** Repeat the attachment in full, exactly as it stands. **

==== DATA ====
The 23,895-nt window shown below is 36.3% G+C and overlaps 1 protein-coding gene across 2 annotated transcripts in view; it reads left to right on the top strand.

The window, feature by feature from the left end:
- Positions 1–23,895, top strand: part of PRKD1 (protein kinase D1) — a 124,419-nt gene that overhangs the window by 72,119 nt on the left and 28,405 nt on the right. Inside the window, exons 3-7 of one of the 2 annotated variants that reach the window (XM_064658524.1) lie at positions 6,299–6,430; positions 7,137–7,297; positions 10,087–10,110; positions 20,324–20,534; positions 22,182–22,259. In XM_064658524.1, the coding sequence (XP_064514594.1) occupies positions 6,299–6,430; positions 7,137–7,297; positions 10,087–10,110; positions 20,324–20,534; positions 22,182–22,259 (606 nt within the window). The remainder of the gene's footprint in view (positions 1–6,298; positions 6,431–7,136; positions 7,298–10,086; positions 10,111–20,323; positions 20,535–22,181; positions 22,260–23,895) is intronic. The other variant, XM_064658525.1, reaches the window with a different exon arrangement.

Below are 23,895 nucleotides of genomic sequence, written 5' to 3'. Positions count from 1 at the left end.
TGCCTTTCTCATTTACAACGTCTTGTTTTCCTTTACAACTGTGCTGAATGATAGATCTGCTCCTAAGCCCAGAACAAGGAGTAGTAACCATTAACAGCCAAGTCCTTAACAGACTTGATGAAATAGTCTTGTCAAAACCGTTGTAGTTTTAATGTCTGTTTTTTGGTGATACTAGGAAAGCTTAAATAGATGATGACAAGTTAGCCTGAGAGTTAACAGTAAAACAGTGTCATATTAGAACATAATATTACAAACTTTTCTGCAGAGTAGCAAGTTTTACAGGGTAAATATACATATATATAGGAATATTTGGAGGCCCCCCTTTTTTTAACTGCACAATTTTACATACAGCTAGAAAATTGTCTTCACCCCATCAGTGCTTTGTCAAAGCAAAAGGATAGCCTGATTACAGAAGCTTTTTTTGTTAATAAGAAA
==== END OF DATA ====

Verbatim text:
The 23,895-nt window shown below is 36.3% G+C and overlaps 1 protein-coding gene across 2 annotated transcripts in view; it reads left to right on the top strand.

The window, feature by feature from the left end:
- Positions 1–23,895, top strand: part of PRKD1 (protein kinase D1) — a 124,419-nt gene that overhangs the window by 72,119 nt on the left and 28,405 nt on the right. Inside the window, exons 3-7 of one of the 2 annotated variants that reach the window (XM_064658524.1) lie at positions 6,299–6,430; positions 7,137–7,297; positions 10,087–10,110; positions 20,324–20,534; positions 22,182–22,259. In XM_064658524.1, the coding sequence (XP_064514594.1) occupies positions 6,299–6,430; positions 7,137–7,297; positions 10,087–10,110; positions 20,324–20,534; positions 22,182–22,259 (606 nt within the window). The remainder of the gene's footprint in view (positions 1–6,298; positions 6,431–7,136; positions 7,298–10,086; positions 10,111–20,323; positions 20,535–22,181; positions 22,260–23,895) is intronic. The other variant, XM_064658525.1, reaches the window with a different exon arrangement.

Below are 23,895 nucleotides of genomic sequence, written 5' to 3'. Positions count from 1 at the left end.
TGCCTTTCTCATTTACAACGTCTTGTTTTCCTTTACAACTGTGCTGAATGATAGATCTGCTCCTAAGCCCAGAACAAGGAGTAGTAACCATTAACAGCCAAGTCCTTAACAGACTTGATGAAATAGTCTTGTCAAAACCGTTGTAGTTTTAATGTCTGTTTTTTGGTGATACTAGGAAAGCTTAAATAGATGATGACAAGTTAGCCTGAGAGTTAACAGTAAAACAGTGTCATATTAGAACATAATATTACAAACTTTTCTGCAGAGTAGCAAGTTTTACAGGGTAAATATACATATATATAGGAATATTTGGAGGCCCCCCTTTTTTTAACTGCACAATTTTACATACAGCTAGAAAATTGTCTTCACCCCATCAGTGCTTTGTCAAAGCAAAAGGATAGCCTGATTACAGAAGCTTTTTTTGTTAATAAGAAA